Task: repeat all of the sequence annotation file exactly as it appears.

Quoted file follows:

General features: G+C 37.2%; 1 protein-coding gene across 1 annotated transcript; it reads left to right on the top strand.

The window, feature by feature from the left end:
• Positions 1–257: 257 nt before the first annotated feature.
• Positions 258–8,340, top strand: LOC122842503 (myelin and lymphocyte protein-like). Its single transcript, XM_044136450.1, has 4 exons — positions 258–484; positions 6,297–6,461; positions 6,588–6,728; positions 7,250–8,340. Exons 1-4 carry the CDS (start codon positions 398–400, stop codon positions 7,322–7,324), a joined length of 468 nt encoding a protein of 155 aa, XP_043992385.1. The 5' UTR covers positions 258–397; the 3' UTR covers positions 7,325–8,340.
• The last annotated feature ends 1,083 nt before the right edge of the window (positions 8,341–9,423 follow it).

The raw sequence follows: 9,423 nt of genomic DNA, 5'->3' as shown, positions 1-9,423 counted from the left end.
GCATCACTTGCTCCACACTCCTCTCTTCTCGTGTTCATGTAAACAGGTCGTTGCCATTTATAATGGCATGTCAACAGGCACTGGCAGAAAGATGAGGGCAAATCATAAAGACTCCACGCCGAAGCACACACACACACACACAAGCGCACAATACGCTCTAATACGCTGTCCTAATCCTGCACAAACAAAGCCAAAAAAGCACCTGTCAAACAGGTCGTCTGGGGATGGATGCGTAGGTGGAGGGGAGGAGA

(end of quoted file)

General features: G+C 37.2%; 1 protein-coding gene across 1 annotated transcript; it reads left to right on the top strand.

The window, feature by feature from the left end:
• Positions 1–257: 257 nt before the first annotated feature.
• Positions 258–8,340, top strand: LOC122842503 (myelin and lymphocyte protein-like). Its single transcript, XM_044136450.1, has 4 exons — positions 258–484; positions 6,297–6,461; positions 6,588–6,728; positions 7,250–8,340. Exons 1-4 carry the CDS (start codon positions 398–400, stop codon positions 7,322–7,324), a joined length of 468 nt encoding a protein of 155 aa, XP_043992385.1. The 5' UTR covers positions 258–397; the 3' UTR covers positions 7,325–8,340.
• The last annotated feature ends 1,083 nt before the right edge of the window (positions 8,341–9,423 follow it).

The raw sequence follows: 9,423 nt of genomic DNA, 5'->3' as shown, positions 1-9,423 counted from the left end.
GCATCACTTGCTCCACACTCCTCTCTTCTCGTGTTCATGTAAACAGGTCGTTGCCATTTATAATGGCATGTCAACAGGCACTGGCAGAAAGATGAGGGCAAATCATAAAGACTCCACGCCGAAGCACACACACACACACACAAGCGCACAATACGCTCTAATACGCTGTCCTAATCCTGCACAAACAAAGCCAAAAAAGCACCTGTCAAACAGGTCGTCTGGGGATGGATGCGTAGGTGGAGGGGAGGAGA